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The Cambridge Companion to Samuel Johnson
Cambridge University Press. 1997. 2nd impression 1999. xx+267 pages.
ISBN: 0-521-55625-2 (paperback), $23. 0-521-55411-x (hardback), $65.

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This book provides a unique introduction to the works and intellectual life of one of the most challenging and wide-ranging writers in English literary history: compiler of the first great English dictionary, editor of Shakespeare, biographer and critic of the English poets, author of both the influential journal The Rambler and the popular fiction Rasselas, and one of the most engaging conversationalists in literary culture. The keynote to the volume is the seamlessness of Johnson’s life and writing, and the extraordinary humane intelligence he brought to all his activities. Accessibly written by a distinguished group of international scholars, this volume supplies a stimulating range of approaches making Johnson newly relevant for his time.



Introduction, Greg Clingham

  1. Extraordinarily ordinary: the life of Samuel Johnson. Philip Davis
  2. Johnson’s Poetry. Howard D. Weinbrot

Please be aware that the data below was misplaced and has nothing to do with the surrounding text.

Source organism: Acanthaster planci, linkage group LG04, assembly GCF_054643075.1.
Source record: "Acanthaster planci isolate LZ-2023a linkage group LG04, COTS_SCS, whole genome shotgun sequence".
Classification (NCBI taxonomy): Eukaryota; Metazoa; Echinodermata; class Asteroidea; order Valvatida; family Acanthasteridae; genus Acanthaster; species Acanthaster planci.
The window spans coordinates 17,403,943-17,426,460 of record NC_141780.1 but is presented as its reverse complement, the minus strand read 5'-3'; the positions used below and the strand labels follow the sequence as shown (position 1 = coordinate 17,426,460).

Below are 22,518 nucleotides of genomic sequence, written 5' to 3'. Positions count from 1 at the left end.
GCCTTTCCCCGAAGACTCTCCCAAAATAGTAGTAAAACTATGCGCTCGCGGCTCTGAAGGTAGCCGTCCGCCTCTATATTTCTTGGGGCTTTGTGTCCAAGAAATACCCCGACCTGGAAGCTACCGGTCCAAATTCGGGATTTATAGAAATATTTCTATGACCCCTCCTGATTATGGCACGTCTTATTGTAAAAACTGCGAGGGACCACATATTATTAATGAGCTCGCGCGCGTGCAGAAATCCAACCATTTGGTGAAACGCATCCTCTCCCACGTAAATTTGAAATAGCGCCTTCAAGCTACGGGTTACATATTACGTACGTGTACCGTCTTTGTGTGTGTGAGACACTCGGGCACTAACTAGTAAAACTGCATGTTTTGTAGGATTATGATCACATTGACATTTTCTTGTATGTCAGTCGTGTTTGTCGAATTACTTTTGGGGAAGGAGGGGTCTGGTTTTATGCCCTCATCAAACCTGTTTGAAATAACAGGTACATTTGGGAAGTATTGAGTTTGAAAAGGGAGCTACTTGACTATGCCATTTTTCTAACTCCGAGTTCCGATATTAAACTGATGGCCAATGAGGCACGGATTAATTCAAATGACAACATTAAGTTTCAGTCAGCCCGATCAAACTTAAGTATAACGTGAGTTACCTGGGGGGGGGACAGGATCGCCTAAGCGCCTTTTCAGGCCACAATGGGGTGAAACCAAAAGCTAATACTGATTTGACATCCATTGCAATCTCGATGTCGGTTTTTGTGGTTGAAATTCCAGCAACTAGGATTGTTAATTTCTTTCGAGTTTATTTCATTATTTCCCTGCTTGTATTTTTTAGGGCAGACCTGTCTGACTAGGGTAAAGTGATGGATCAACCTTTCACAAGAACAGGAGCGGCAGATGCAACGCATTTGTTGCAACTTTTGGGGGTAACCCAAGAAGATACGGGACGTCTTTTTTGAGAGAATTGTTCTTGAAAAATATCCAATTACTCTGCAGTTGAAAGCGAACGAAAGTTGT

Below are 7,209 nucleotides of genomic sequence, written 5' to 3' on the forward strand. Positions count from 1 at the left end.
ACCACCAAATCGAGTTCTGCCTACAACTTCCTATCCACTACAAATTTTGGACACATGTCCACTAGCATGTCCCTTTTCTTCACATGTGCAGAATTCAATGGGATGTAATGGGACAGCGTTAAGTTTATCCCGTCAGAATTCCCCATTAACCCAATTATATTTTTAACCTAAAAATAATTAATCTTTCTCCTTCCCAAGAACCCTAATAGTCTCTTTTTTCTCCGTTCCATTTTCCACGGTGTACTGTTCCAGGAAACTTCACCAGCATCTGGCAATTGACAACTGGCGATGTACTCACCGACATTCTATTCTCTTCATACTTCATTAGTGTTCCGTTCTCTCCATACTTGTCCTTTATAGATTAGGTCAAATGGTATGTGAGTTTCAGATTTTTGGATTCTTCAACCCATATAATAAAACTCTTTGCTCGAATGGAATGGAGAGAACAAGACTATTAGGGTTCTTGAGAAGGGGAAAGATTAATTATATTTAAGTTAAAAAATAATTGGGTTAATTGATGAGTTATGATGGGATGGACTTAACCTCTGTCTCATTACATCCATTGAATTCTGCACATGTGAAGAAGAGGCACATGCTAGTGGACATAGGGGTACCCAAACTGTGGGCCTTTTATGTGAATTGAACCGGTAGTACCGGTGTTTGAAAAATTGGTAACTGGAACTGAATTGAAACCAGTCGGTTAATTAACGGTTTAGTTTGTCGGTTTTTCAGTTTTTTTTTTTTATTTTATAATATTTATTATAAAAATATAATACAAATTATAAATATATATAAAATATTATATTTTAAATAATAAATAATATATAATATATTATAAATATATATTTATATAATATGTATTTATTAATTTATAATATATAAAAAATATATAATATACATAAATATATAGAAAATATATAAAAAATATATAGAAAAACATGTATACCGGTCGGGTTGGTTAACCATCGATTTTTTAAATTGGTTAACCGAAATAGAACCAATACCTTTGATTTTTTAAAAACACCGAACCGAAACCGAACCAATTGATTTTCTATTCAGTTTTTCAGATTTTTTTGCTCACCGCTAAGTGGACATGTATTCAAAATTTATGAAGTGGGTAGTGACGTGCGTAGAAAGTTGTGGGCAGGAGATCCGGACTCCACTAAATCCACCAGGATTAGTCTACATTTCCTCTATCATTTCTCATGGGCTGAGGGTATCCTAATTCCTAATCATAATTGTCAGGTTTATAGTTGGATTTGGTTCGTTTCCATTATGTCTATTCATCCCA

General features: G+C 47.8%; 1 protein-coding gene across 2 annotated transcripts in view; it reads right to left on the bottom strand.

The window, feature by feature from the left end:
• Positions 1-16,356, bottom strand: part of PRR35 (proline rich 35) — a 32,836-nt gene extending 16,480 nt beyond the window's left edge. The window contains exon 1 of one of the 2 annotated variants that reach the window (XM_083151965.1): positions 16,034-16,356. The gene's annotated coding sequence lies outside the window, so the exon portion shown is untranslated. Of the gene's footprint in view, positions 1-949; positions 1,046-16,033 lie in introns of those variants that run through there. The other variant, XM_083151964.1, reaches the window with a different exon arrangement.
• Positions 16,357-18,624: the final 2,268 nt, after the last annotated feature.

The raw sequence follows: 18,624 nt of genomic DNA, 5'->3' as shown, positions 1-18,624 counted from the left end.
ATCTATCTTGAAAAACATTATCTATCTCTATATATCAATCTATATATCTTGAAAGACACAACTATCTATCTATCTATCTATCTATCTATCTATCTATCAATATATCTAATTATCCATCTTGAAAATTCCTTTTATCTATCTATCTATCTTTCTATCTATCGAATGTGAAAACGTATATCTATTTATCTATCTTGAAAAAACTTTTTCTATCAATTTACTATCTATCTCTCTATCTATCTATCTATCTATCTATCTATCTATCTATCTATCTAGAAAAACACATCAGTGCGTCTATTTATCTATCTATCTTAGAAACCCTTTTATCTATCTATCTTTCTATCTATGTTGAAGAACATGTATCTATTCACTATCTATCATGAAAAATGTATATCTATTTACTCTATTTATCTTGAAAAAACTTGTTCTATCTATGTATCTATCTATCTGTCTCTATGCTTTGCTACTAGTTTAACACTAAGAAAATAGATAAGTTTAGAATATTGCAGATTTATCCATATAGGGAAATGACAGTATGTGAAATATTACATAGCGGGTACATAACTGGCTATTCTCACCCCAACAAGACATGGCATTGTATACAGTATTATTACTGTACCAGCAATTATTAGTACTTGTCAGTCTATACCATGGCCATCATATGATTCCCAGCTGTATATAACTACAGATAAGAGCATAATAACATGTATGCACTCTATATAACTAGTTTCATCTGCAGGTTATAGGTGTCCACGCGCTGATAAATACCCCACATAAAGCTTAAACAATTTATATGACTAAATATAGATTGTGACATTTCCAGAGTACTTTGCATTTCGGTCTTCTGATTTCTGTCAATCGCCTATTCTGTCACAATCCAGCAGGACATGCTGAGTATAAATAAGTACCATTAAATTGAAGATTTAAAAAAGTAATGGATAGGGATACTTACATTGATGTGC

3. Johnson, the essay, and the Rambler. Paul J. Korshin
  4. Johnson and the condition of women. Eithne Henson
  5. Johnson’s Dictionary. Robert De Maria Jr.
  6. Johnson’s Politics. Robert Folkenflik
  7. Johnson and imperialism. Clement Hawes
  8. The skepticism of Johnson’s Rasselas. Fred Parker
  9. Shakespeare: Johnson’s poet of nature. Philip Smallwood
  10. Life and Literature in Johnson’s Lives of the Poets. Greg Clingham
  11. Johnson’s Christian Thought. Michael Suarez, SJ
  12. “From China to Peru:” Johnson in the traveled world. John Wiltshire
  13. “Letters about Nothing:” Johnson and epistolary writing. Tom Keymer
  14. Johnson’s critical reception. Steven Lynn

Further reading

“This is a collection rich in insights.”

Paul Dean in English Studies

“An outstanding introduction to ‘The Great Cham of Literature.”

W.A. Munford in Library Association Record

“Greg Clingham has done a masterful job of editing The Cambridge Companion to Samuel Johnson, which has no bad essays and some thoroughly admirable ones.”

Donna Landry and Gerald Maclean in SEL

“The editor has ensured that a coherent view of Johnson emerges from the volume, which clearly marks the final abolition of Johnson as a critic whose importance is mainly historical. We are shown repeatedly how close Johnson the writer is to our own literary and human concerns.

A.F.T. Lurcock in Notes and Queries

“The striking thing about this collection is the consistency of the contributions: nearly all are well written and well argued, and their coverage, both individually and collectively, is admirably broad.”

Jack Lynch in Essays in Criticism

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